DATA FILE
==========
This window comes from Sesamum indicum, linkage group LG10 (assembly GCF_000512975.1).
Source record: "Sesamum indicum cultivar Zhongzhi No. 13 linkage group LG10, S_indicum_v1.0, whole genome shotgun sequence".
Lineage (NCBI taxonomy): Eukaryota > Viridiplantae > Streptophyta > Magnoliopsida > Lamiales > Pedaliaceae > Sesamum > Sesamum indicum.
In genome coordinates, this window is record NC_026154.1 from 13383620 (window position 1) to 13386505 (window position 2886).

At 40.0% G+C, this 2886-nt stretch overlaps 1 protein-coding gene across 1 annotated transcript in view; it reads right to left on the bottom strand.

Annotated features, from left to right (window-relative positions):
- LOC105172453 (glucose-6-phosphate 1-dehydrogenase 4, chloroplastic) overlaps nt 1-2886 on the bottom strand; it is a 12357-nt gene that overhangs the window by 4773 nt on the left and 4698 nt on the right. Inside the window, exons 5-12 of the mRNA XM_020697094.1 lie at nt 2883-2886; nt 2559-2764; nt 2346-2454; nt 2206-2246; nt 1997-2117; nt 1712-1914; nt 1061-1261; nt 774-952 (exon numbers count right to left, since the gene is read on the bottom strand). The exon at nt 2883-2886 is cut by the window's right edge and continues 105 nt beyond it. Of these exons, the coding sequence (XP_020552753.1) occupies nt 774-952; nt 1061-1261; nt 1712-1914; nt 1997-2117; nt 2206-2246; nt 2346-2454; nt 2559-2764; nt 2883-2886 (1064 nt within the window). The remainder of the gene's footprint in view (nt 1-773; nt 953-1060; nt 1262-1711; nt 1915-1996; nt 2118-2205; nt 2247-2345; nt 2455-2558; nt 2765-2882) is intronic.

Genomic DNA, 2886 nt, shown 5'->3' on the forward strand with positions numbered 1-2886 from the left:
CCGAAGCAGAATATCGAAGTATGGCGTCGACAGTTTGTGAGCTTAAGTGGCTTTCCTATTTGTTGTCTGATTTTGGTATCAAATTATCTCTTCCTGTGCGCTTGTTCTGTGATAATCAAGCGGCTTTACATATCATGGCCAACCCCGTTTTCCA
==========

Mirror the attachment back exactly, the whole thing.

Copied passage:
This window comes from Sesamum indicum, linkage group LG10 (assembly GCF_000512975.1).
Source record: "Sesamum indicum cultivar Zhongzhi No. 13 linkage group LG10, S_indicum_v1.0, whole genome shotgun sequence".
Lineage (NCBI taxonomy): Eukaryota > Viridiplantae > Streptophyta > Magnoliopsida > Lamiales > Pedaliaceae > Sesamum > Sesamum indicum.
In genome coordinates, this window is record NC_026154.1 from 13383620 (window position 1) to 13386505 (window position 2886).

At 40.0% G+C, this 2886-nt stretch overlaps 1 protein-coding gene across 1 annotated transcript in view; it reads right to left on the bottom strand.

Annotated features, from left to right (window-relative positions):
- LOC105172453 (glucose-6-phosphate 1-dehydrogenase 4, chloroplastic) overlaps nt 1-2886 on the bottom strand; it is a 12357-nt gene that overhangs the window by 4773 nt on the left and 4698 nt on the right. Inside the window, exons 5-12 of the mRNA XM_020697094.1 lie at nt 2883-2886; nt 2559-2764; nt 2346-2454; nt 2206-2246; nt 1997-2117; nt 1712-1914; nt 1061-1261; nt 774-952 (exon numbers count right to left, since the gene is read on the bottom strand). The exon at nt 2883-2886 is cut by the window's right edge and continues 105 nt beyond it. Of these exons, the coding sequence (XP_020552753.1) occupies nt 774-952; nt 1061-1261; nt 1712-1914; nt 1997-2117; nt 2206-2246; nt 2346-2454; nt 2559-2764; nt 2883-2886 (1064 nt within the window). The remainder of the gene's footprint in view (nt 1-773; nt 953-1060; nt 1262-1711; nt 1915-1996; nt 2118-2205; nt 2247-2345; nt 2455-2558; nt 2765-2882) is intronic.

Genomic DNA, 2886 nt, shown 5'->3' on the forward strand with positions numbered 1-2886 from the left:
CCGAAGCAGAATATCGAAGTATGGCGTCGACAGTTTGTGAGCTTAAGTGGCTTTCCTATTTGTTGTCTGATTTTGGTATCAAATTATCTCTTCCTGTGCGCTTGTTCTGTGATAATCAAGCGGCTTTACATATCATGGCCAACCCCGTTTTCCA